Francesco Clemente / Heinrich Dressel :: Il Faro (MinimalRome)

This is a complex, involving and totally absorbing selection of electronics. Sit back, get the headphones on and enjoy.

Some ten years back, when Crème Organization was knee high to a grasshopper, Suoni Dalle Ombre Oltre by Francesco Clemente was released. The EP was described as an unearthed soundtrack, but today it would fall under the heading of “soundtrack to a film that doesn’t exist. Clemente disappeared, or the alias did. In fact Francesco Clemente is Montreal’s David Kristian, an artist who has had a curious, if not quiet, career. Kristian was productive for some fifteen years, releasing a spread of EPs and albums. But for the last ten years that flow has slowed to a bare trickle.

Heinrich Dressel has quite a different history. The MinimalRome man has been developing his unique sound since his first appearance on Strange Life Records in 2007. The Italian’s output has been steadily growing, like the electronic community’s appreciation of his music.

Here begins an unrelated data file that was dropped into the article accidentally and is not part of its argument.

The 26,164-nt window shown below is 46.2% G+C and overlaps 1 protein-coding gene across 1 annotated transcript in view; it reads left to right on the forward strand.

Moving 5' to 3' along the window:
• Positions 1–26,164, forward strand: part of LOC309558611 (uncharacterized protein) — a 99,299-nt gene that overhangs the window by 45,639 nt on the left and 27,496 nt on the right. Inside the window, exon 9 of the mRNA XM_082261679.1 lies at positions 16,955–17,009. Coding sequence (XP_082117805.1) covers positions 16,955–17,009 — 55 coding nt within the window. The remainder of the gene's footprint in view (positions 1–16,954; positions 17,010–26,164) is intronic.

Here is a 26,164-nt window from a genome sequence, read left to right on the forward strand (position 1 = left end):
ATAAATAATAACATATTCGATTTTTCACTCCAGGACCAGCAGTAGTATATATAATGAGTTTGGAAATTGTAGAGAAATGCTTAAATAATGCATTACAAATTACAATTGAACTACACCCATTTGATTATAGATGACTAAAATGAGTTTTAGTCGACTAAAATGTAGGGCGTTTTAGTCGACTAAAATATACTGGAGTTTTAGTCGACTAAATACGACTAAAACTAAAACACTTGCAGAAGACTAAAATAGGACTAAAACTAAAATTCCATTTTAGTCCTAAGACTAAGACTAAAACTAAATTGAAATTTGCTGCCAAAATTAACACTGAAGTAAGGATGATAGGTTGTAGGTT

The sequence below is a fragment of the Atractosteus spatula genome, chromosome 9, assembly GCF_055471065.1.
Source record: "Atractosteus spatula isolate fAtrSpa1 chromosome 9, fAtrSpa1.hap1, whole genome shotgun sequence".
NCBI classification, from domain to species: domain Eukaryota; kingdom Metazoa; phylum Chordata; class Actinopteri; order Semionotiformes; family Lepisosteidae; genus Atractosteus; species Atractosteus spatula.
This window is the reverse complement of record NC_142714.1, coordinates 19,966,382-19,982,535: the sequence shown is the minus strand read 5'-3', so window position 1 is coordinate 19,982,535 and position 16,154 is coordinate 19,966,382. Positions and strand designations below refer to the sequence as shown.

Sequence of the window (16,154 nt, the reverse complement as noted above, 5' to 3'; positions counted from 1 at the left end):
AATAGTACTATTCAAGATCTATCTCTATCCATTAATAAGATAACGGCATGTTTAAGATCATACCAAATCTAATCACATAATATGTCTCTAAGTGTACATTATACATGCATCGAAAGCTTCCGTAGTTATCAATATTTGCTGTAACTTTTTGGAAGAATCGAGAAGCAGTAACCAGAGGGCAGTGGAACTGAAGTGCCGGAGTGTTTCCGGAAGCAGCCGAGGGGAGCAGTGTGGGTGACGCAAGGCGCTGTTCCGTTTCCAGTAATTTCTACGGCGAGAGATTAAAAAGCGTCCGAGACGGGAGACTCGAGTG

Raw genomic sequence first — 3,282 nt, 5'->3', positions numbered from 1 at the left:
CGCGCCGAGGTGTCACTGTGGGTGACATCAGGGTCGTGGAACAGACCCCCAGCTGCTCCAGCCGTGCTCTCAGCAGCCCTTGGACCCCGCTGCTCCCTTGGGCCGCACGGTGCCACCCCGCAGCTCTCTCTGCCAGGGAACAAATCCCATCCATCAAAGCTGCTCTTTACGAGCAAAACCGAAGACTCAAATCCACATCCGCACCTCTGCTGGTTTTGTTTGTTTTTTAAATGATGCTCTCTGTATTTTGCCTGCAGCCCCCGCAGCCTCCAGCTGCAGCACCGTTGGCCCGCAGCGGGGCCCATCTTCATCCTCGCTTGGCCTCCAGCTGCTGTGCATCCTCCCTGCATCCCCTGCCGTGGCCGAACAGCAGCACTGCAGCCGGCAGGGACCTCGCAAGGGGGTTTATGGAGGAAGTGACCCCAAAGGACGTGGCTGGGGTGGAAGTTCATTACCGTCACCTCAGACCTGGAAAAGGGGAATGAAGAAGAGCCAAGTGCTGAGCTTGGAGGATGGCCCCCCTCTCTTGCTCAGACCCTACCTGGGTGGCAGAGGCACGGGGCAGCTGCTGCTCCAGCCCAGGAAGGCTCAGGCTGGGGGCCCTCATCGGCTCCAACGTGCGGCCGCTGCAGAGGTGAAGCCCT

The two come together for a special split CD release, Il Faro.

The Montreal artist shares five pieces of absorbing electronics. Ambient with a soundtrack slant. Harmonies haunt. From the outset the mood is heady, synthesizer smokescreens with “A Little Glitter” leading into the denser fog of “Flight Thru The Resonant.” Dreamscapes are constructed with intense bars, vintage equipment used to build lucid and vibrant works in the tradition of Vangelis or Tangerine dream. The listener is isolated, removed and transplanted into a lost landscape. “VSS Enterprising” bulges with tear-filled chords before hope returns for sea breeze of“N38.”

Heinrich Dressel takes over with “Mist.” Synthesizer shapes and swirls cloud headphones. Thick banks of harmony are interwoven by delicate keys and late night tranquility. The divide between movie score and ambience is blurred, “Signals From The North” prowls with malicious intent while “Nightfall at Dark” stalks the listener in ever tightening loops. But not is all shadows, there are some incandescent pieces across the album. “Wind Sighs Down The Reef” is ephemeral, a dawning of cold light blushing into a radiant warmth before the machines take old for the unsettling loops of “RadioFaro.”

With Heinrich Dressel’s well proven track record and Francesco Clemente coming out of musical hibernation Il Faro was always going to be interesting. But interesting doesn’t do the album justice. This is a complex, involving and totally absorbing selection of electronics. Sit back, get the headphones on and enjoy.

Il Faro is available on MinimalRome.

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